Happy Birthday

Well that’s it. Officially old. 

Number One turns thirteen today. A major step for her, becoming a teenager. A sign too, her Mother and I have taken a fair few steps of our own.

Many people tell us this is where it really begins. Parenting. Throw out all we know and think we know. Disregard everything we have learned and been taught. Nothing is relevant, nothing holds true, once those mystical teen years are reached. The best of it and the worst of it, so we are told. Well if it is to be the best, these following teen years, then they are going to have to prove to be pretty darn exceptional.

Don’t get me wrong, Number One is as moody, surly, grumpy and snappy as any other kid her age. Possibly a bit less, she seems to sail on a fairly even keel. The mood swings are no more or less than what you what might expect from any other person on the planet, man, woman or child, boy or girl. Yes, only the beginning you might say, just you wait. But I won’t be holding my breath.

Change is coming. In fact, the ‘change’ has been on us for a while and so far, he says with digits firmly crossed, life has gone on. Maybe that is the key. Not Number One, not her Mother, not me or the other siblings or anyone I can think of, has made any fuss. Barely any comment. After all, what is there to say? What is there to make a big deal out of? A Human Being growing and developing and aging, whatever you want to call it, is hardly a surprise.

Long may Number One continue to sail smoothly but even I can’t deny there is a change in tide ahead for her and consequently, for all of us. High school will play a big part. Her social scene will change, her horizons will be broadened academically, recreationally and socially. There will be more involvement in  this and that and the next thing. She will, hopefully, chop and change, experimenting with the new horizons and directions available to her and all the while, learning.

Teenager or not, all I can do as a parent is listen. Step one. Beyond that, I can be empathetic, try to be understanding and patient and caring and maybe, just maybe, Number One will continue to see me as an option, a real and genuine one, when she is in need. Having said that, I am fairly certain things are going to crop up she will not want to bring to her Dad, go to parent or not. And I know for sure, there are going to be things I would rather deflect, fend some issues and concerns off, send them in the direction of mother dearest. Probably best for all concerned.

As parent’s we are not ones to tip-toe around subjects. Ask a question, we will give our children an open and honest answer. Transparency is a policy we are fond of and the basis of our approach to teaching our crew the things they can’t, don’t or won’t learn at school. There are however, some things, topics and subjects I am not so sure I am all that interested in covering. The ‘Talk’ for example. School touches a bit on the birds and the bees. I have a get out clause, one which I fully intend to invoke. ‘Your Mother is a health professional, a Midwife no less…you want that info, she knows better than I, ask her.’

I am not entirely sure how I will deal with the subject of boys. Not an issue yet and I can only hope I don’t come up with some cliched rubbish about porches and rocking chairs and rock salt cartridges, loaded into double barreled shotguns. I don’t even own a shotgun. Take note though, any would-be suitor…I do own a high powered rifle and we have a loving, caring and protective dog…as old and grumpy as I am.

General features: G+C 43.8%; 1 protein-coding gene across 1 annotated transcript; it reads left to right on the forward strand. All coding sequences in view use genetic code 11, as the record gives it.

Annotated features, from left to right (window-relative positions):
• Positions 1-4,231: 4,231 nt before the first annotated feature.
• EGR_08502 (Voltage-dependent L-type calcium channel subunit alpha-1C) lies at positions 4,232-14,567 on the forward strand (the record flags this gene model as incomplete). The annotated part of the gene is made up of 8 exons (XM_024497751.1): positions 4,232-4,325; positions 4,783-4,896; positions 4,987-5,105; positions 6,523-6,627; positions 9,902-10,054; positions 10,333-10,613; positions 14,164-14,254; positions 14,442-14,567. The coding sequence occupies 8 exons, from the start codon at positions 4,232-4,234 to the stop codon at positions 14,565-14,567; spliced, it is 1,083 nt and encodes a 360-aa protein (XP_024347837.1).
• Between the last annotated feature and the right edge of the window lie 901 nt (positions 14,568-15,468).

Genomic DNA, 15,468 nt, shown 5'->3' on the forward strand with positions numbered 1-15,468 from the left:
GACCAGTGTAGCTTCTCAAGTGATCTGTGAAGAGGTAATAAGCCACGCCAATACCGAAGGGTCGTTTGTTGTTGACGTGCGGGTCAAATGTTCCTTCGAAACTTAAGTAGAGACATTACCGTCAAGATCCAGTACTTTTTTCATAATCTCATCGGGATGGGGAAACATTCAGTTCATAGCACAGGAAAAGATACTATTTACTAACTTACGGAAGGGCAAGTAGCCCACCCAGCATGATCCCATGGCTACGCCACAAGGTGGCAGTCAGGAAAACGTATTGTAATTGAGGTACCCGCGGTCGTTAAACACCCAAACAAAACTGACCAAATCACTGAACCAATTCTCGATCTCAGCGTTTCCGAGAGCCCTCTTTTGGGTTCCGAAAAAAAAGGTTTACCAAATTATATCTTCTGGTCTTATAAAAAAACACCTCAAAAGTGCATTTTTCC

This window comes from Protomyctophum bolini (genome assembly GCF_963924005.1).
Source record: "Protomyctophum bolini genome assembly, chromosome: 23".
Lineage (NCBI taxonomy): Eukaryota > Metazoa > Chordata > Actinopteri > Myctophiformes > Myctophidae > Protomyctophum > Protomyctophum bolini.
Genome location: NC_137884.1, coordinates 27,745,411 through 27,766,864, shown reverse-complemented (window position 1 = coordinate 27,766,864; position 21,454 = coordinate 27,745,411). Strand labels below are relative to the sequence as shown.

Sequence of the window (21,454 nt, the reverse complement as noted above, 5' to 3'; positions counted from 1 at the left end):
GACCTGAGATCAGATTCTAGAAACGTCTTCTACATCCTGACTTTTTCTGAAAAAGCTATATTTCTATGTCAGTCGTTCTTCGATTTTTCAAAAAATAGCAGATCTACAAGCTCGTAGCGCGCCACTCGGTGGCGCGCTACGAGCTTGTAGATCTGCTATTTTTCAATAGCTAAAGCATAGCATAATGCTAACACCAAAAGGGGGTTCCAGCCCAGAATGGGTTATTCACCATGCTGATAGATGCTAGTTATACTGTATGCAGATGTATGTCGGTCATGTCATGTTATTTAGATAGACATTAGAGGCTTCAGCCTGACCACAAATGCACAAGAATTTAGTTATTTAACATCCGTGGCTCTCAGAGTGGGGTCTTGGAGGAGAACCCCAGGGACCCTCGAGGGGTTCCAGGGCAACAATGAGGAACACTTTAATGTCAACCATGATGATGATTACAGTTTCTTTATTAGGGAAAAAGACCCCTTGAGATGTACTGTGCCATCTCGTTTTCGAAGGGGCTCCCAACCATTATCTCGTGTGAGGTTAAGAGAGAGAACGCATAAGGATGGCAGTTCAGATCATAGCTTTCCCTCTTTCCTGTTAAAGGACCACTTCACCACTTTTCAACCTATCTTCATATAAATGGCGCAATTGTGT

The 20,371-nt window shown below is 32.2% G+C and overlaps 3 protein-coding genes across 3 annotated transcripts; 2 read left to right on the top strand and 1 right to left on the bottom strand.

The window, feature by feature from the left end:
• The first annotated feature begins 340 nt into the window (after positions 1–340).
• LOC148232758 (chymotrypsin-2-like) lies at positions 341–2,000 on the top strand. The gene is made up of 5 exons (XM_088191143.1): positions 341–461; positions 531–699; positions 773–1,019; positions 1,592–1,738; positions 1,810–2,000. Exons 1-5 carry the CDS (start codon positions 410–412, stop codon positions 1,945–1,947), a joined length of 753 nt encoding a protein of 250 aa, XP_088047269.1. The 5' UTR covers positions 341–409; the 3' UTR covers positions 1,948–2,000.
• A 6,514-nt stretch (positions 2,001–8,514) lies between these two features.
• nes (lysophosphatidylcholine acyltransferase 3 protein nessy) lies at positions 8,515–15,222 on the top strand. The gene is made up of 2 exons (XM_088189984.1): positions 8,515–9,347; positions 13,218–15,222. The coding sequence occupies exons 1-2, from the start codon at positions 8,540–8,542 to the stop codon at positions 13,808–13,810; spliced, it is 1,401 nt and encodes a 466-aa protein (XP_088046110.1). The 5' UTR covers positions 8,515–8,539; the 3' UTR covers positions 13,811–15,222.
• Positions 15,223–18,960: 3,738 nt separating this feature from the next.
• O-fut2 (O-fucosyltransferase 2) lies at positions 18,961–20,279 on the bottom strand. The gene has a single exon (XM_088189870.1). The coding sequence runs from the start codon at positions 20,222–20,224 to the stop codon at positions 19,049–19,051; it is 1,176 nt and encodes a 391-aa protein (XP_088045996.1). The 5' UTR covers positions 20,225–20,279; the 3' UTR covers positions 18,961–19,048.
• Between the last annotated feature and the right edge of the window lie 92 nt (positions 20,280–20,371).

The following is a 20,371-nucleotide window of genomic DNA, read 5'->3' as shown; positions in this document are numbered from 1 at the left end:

There is no doubting the introduction of a teenager to the house will mean a shift in dynamic. Numbers One and Two have always bickered and bitched and winged and moaned at each other. They are two distinct and different people, who by and large get on pretty well. Without being aware of it, they are actually fairly reliant on each other. It will be interesting to see the inevitable shift in their relationship. The younger two,         E-Bomb and Wee-Man, turn to their eldest sister more than any of them might realise. She is a source of respite, for both those two little ones and me. An engaging, involved, interested and interesting part of their lives. How much her own life, evolving and burgeoning and all those sorts of words, will impact on those relationships I guess only time will tell.

I must admit, I lean on Number One a bit. I rely on her, to give me some breathing space, so that I am not completely lost as an individual in this family. I suppose I run the risk of alienating her, having her resent the role she plays, fully aware of it or not. As I have said though, she is engaged and engaging, a very active part of the lives of all of us. For that she gets recognition and, both now and in time, finds reward. The adoration of her little brother, the appreciation of her Father.

We have treated and continue to treat all our children like little people, not inferior or incomplete. Just young. People. We communicate with our kids as the individuals they are. Our efforts to do that won’t change just because there is teen at the end of their age’s. I like to think we have been, as parent’s, pretty good listeners over the years and good communicators too. Not ‘tellers’ but talkers and explainers and debaters, as open to what they have to say, as they need to be to what we are trying to impart. I look forward to Number One expanding her thoughts, her opinions, her ideas and ideologies. My only concern is if I can keep up.